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83 Comments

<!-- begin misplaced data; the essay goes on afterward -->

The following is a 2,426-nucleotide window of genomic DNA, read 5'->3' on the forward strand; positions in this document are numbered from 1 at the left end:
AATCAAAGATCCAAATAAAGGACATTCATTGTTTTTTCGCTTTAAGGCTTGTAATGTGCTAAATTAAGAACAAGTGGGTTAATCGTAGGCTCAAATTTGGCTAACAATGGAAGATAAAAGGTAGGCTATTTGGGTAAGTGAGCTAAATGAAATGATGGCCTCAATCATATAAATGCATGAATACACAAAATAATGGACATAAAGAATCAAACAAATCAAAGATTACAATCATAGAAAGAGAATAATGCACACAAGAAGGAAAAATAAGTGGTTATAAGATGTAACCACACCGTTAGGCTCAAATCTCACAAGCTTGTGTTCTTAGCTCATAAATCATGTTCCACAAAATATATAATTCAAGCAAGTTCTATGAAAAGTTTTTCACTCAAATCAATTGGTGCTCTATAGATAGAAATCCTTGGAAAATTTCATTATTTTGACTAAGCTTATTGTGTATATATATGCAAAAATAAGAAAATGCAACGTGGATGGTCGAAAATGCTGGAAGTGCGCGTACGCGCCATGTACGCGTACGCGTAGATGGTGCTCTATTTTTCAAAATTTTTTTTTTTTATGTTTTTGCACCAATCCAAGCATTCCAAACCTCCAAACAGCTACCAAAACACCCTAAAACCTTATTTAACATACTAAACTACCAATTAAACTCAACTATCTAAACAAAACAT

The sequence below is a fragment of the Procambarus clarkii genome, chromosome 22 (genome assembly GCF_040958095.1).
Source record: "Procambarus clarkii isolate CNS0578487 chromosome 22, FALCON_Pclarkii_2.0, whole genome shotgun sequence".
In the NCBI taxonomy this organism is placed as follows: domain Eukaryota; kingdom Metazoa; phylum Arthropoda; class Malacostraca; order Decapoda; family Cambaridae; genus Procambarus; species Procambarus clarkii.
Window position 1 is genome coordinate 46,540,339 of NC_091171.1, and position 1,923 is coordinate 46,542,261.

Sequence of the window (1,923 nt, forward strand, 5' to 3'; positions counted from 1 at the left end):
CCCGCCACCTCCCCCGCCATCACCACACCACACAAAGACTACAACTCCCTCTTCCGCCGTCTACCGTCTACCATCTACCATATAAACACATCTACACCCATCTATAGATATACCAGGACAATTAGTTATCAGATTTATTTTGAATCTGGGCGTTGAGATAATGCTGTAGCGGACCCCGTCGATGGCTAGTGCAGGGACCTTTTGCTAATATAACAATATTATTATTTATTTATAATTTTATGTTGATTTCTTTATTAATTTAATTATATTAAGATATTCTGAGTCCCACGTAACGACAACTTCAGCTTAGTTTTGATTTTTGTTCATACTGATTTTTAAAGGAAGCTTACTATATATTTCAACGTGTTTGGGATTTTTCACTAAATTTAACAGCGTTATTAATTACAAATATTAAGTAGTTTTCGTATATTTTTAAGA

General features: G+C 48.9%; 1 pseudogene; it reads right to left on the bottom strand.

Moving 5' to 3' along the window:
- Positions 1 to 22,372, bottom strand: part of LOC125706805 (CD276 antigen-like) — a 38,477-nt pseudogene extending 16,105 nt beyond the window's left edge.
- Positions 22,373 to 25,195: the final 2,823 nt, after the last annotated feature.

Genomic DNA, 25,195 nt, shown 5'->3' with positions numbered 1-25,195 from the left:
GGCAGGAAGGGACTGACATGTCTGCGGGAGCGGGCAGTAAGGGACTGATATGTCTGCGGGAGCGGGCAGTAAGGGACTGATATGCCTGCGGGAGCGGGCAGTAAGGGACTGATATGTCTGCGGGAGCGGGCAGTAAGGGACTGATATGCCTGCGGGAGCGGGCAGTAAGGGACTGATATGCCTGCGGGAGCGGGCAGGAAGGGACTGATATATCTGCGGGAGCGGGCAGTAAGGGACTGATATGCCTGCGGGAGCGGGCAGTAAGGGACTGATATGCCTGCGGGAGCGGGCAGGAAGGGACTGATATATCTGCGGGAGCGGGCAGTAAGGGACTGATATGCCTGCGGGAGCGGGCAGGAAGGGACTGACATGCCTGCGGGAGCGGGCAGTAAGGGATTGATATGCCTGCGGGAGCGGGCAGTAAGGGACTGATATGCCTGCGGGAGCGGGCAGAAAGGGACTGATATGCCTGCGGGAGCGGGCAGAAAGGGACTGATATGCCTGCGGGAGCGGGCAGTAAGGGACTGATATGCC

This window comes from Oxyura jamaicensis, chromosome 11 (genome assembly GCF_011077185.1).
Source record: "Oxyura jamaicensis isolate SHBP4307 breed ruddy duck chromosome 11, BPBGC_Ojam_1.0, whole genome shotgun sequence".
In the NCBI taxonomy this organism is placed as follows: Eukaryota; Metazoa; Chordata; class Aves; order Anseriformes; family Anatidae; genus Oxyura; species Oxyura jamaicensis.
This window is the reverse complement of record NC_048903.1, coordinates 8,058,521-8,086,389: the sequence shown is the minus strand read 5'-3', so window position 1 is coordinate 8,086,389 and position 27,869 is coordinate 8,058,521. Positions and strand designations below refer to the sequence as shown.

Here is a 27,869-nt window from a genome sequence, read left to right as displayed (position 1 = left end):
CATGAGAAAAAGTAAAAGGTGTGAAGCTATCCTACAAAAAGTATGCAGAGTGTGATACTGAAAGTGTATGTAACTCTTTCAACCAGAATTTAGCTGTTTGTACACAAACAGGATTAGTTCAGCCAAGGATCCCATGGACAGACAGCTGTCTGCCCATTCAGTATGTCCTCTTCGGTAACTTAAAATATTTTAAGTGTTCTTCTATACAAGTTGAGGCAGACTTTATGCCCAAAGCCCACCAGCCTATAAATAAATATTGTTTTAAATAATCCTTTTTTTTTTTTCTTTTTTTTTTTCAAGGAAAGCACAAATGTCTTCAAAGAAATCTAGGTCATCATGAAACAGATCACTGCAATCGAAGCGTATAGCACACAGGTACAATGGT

• I used to have a MacBook Pro, but is now a vintage item. Since I retired, I opted for an iMac. It is a 2019, that I had an upgraded CPU installed in. The original iMac was Intel Core i5 and the MBP I took out of service was an Intel Pro i7. This was the main reason for requesting the upgraded CPU during the original order. It came with 8GB RAM, and MacOS 10.15, which was eat up issues that had me in recovery almost every time I came into my office. Then MacOS 11 “Big Sur” came out, and was hoping for better results. Had similar issues with 11.1, 11.2, and they finally got it more stable with 11.2.3. My big issue was coming back in the morning, to a iMac that had restarted with an issue. I am a fan of leaving the machine running, because of the overnight Maintenance things the MacOS does. Until I did a “Shift” Startup to this iMac a couple months ago, and the problems didn’t go away, but at least it not rebooting several times per day. I want to upgrade the RAM, but the iMac is not a MBP, and I now have a job that keeps me away from the computer to the point I don’t come in here much Monday thru Thursday. It is Friday night as I am writing this, and have off until Monday. I am a retired ACMT so I have replaced things in an iMac many times, even one like this before. I am not afraid of the repair or upgrade. Just too busy during my weeks.